Emily Curry was a direct care worker but left the field because of low pay and benefits. Gregory Rec/Staff Photographer

Emily Curry worked for 28 years providing care to people who needed it. She said she would still be in the field now – working jobs like caring for people with intellectual disabilities – if wages, benefits and working conditions were better.

But she said low pay and concerns about her own health – trying to work a physically demanding job while having multiple sclerosis – forced her to switch careers.

Similar decisions are being made by many members of what’s known as the direct care workforce, according to a report by the Maine Center for Economic Policy. The progressive think tank released a report Tuesday that recommends Maine’s government boost the pay of direct care workers to help alleviate the workforce shortage.

“It’s like night and day,” Curry said, when comparing her current job as a medical receptionist at Intermed in Portland to being a direct care worker. “I work in the most supportive environment with the most amazing people. I have weekends and holidays off. It was amazing seeing my family for Thanksgiving and Christmas last year.”

Curry, 51, of Portland, said she now earns $21 per hour, compared to $18.45 per hour in her last job, which she quit last year, at an assisted-living facility. Her current job is less stressful, but she would have stayed in direct care if she could have received better pay and working conditions.

The Maine Center for Economic Policy contends that low pay and difficult working conditions in the direct care workforce is leading to a host of problems with being able to deliver MaineCare services, including at group homes for people with intellectual and developmental disabilities, nursing homes and long-term care facilities, home health care, and other direct care workers.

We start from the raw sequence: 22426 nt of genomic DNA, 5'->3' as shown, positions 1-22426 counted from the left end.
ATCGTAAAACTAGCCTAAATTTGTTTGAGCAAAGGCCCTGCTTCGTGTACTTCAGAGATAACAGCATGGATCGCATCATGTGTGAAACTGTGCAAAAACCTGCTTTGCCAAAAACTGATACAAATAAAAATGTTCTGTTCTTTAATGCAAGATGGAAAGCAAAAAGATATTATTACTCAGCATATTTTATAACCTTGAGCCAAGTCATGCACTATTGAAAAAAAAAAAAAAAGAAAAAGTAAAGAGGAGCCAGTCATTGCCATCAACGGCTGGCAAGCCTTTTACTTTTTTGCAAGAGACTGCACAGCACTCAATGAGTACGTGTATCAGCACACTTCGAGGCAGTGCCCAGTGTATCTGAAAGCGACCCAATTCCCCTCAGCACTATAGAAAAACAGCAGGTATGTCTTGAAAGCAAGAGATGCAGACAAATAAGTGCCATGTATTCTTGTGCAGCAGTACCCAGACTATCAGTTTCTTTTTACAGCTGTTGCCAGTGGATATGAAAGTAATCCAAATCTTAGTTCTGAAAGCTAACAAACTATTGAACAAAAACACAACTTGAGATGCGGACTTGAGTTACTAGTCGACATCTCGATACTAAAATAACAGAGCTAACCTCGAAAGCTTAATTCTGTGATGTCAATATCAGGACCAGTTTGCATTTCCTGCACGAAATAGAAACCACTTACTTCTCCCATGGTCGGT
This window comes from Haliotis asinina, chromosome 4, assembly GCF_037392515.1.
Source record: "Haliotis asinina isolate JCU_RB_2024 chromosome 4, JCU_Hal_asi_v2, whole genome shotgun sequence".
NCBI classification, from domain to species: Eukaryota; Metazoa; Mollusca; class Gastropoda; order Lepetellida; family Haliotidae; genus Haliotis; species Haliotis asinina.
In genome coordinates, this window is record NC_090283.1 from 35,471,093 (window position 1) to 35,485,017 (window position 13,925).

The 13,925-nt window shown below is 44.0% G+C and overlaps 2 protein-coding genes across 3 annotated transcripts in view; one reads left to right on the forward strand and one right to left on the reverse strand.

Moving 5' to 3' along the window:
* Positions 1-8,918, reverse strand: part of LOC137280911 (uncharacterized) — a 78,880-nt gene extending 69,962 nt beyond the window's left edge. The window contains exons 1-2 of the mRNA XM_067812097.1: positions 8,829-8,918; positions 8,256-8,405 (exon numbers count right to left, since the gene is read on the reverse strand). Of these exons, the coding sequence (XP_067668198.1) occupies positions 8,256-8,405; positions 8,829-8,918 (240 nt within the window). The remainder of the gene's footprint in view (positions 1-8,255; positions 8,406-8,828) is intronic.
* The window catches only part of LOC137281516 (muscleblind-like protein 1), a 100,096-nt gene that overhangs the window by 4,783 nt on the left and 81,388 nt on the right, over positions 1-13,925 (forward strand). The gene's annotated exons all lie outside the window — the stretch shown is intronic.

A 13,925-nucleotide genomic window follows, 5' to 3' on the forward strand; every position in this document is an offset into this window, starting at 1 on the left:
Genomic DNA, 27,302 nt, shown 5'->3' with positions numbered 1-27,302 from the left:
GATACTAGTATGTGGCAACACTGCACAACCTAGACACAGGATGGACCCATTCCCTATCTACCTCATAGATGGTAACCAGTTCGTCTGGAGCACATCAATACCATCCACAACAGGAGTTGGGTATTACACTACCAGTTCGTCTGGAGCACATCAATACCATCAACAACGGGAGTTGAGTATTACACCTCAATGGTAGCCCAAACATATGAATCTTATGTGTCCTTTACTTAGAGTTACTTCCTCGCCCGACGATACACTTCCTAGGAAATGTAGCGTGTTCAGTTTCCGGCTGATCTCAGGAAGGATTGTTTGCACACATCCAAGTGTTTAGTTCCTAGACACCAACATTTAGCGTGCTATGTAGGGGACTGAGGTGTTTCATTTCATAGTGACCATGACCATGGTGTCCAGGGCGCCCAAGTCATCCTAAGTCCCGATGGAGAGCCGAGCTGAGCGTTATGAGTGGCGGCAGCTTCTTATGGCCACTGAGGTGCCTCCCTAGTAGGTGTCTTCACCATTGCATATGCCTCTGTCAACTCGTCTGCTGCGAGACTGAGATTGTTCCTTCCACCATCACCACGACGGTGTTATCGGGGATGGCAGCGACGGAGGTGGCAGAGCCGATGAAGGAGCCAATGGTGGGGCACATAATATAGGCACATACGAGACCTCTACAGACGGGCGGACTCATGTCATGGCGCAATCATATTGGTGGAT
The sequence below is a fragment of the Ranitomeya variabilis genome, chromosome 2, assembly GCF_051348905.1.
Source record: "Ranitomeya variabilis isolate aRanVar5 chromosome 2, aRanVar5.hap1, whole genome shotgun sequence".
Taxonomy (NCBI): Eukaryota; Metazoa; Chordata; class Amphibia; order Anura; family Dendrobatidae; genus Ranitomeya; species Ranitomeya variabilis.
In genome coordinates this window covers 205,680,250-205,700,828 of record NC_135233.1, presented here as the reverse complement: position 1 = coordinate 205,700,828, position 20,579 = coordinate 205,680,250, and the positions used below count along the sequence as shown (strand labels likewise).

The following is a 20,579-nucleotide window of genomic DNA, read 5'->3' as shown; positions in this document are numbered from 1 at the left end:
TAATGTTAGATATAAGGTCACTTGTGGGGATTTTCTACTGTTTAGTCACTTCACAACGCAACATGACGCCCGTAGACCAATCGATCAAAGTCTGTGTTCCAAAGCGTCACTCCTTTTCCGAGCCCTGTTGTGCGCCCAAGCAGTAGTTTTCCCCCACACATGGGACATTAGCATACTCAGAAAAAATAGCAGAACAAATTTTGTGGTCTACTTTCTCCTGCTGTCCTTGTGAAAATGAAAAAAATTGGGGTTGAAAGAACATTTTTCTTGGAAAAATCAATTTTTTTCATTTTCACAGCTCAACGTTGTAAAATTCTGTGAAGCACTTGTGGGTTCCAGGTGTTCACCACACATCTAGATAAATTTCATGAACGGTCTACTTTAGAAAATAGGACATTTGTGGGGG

MaineCare, Maine’s name for Medicaid, pays for most direct care services for people with disabilities. The nonprofits that provide the services rely on reimbursement rates to set their wages.

“The reimbursement rates in general are not keeping up with the costs,” said Arthur Phillips, economic policy analyst with the Maine Center for Economic Policy and author of the report. “Many direct care workers are deeply committed to the work, but the pay is making it next to impossible to remain in the field.”

Maine needs to hire an additional 2,300 full-time direct care workers – there are currently about 24,000 such workers in Maine – to meet existing needs, according to the report. With Maine’s aging demographics, demand for direct care workers is only expected to climb over the next decade.


At a minimum, Phillips said, to be competitive, Maine must improve MaineCare reimbursement rates enough to allow nonprofits to pay their workers 140% of minimum wage. Currently, Maine reimburses at 125% of minimum wage, which was a recent improvement, but not enough to attract workers, Phillips said.

With state the minimum wage at $14.15 per hour, 140% of minimum wage would be $19.81 per hour, while the current reimbursement rate of 125% of minimum wage supports average wages of $17.70 per hour.